August 5, 2019 | by Katrina Merkies, Associate Professor, University of Guelph
If the horse isn’t having fun, then I need to try a different approach
Those of us who work with horses and know a bit about learning theory understand that we traditionally train horses mainly using negative reinforcement – that is, we remove something undesirable to increase the likelihood of the horse performing the behaviour again in the future. For example, we squeeze with our legs when we ask the horse to move forward from a halt, and when the horse moves forward, we remove the leg aid. The removal of the aid is the reward that the horse associates with the behaviour. This approach works fairly well in our training regimes, but we often tend to forget about the other three quadrants of learning theory. While science shows us that punishment-based training systems do not produce the best results, positive reinforcement can be a very powerful training tool in our toolbox. Chances are that everyone uses positive reinforcement already in some capacity, but trainers like Shawna Karrasch use positive reinforcement as the foundation for everything they do.
Starting as a marine mammal trainer, Shawna learned the basics of positive reinforcement training which were de rigueur for working with zoo and marine mammals. A chance meeting turned her interests to horses, and after her success with Olympian Beezie Madden’s Grand Prix showjumper, Shawna was in high demand with a variety of riders and trainers. One of her clients was so convinced of this training method that she purchased a property in Santa Fe, New Mexico, USA, to dedicate to positive reinforcement training. Terra Nova Equestrian Training Center, now home for Shawna, has purpose-built facilities to give workshops teaching equestrians how to think like positive reinforcement trainers, and how to safely and practically use positive reinforcement with horses under saddle in traditional sport disciplines, ensuring both horse and rider are having fun together. In the spirit of spreading the word, Terra Nova is the exclusive Maple Leaf sponsor for the upcoming Equitation Science Conference being held at the University of Guelph, ON from August 19-21. As part of the practical day on Wednesday, August 21, Shawna will be giving a demo on how to start a horse with positive reinforcement training, how to avoid common pitfalls, and how to transfer from ground work to mounted work.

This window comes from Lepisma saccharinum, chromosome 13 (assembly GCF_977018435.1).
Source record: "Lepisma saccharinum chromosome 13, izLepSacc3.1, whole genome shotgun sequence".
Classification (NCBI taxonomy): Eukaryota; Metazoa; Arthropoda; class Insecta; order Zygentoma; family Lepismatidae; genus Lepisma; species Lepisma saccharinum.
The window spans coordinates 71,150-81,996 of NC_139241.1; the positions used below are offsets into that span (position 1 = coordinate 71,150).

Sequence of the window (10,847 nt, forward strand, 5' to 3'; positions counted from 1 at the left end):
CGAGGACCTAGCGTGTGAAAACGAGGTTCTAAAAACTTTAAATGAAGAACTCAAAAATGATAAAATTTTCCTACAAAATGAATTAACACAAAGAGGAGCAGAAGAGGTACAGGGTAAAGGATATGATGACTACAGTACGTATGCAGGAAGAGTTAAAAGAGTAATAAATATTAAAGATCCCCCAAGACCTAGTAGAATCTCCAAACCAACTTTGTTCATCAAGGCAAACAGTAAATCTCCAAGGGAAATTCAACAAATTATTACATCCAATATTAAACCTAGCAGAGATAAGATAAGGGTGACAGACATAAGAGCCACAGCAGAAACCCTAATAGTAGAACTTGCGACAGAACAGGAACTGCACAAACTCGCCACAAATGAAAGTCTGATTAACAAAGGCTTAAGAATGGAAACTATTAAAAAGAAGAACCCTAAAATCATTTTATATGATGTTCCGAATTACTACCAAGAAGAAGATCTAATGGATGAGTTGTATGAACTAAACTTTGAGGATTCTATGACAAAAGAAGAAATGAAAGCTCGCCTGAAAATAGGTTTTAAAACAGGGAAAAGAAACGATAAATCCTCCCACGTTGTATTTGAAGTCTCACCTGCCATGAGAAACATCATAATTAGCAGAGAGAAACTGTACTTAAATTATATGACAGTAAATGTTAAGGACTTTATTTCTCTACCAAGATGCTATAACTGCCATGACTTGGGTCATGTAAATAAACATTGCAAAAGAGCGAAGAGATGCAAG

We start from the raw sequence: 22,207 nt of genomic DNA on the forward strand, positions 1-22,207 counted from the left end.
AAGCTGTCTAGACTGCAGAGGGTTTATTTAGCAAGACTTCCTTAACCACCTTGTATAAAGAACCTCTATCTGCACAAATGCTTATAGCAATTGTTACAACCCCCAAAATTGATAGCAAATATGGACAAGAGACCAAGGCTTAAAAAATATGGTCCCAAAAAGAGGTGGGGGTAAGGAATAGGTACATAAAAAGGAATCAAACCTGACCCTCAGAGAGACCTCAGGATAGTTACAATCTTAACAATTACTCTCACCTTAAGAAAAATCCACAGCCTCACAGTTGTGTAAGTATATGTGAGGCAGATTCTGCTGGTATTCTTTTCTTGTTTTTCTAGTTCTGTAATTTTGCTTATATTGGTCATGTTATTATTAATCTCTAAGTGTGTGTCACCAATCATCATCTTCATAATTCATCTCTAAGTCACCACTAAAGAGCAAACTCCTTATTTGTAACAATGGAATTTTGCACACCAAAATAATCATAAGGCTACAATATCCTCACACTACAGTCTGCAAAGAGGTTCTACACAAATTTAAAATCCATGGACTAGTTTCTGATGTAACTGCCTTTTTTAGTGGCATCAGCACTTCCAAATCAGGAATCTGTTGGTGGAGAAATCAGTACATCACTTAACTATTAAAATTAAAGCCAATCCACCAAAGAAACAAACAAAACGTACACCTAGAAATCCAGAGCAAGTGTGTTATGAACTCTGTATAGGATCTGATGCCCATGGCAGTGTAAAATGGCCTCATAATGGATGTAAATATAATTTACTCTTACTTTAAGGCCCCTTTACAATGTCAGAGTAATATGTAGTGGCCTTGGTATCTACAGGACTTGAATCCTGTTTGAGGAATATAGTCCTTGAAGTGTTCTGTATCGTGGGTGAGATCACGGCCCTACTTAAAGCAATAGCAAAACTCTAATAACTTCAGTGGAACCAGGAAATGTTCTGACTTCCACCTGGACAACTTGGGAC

I come from a traditional training background myself, but as a sympathetic trainer, I learned to always listen to my horses. If the horse isn’t having fun, then I need to try a different approach. For the past two years I have been working with a client who uses positive reinforcement in her training, and it has since opened my eyes and expanded my toolkit for different ways to train horses to achieve our desired results. The science behind positive reinforcement training shows that horses learn faster and more reliably than with negative reinforcement. But more importantly, the relationship you can develop with your horse runs much deeper, which makes everything easier.
Don’t miss this demonstration along with an engaging lineup of high calibre presentations. Registration is now open for the 15th annual ISES conference. For all the details and links to registration and accommodations, visit the Equitation Science website or the Horse Portal.
ISES 2019 Sponsors
Maple Leaf Sponsor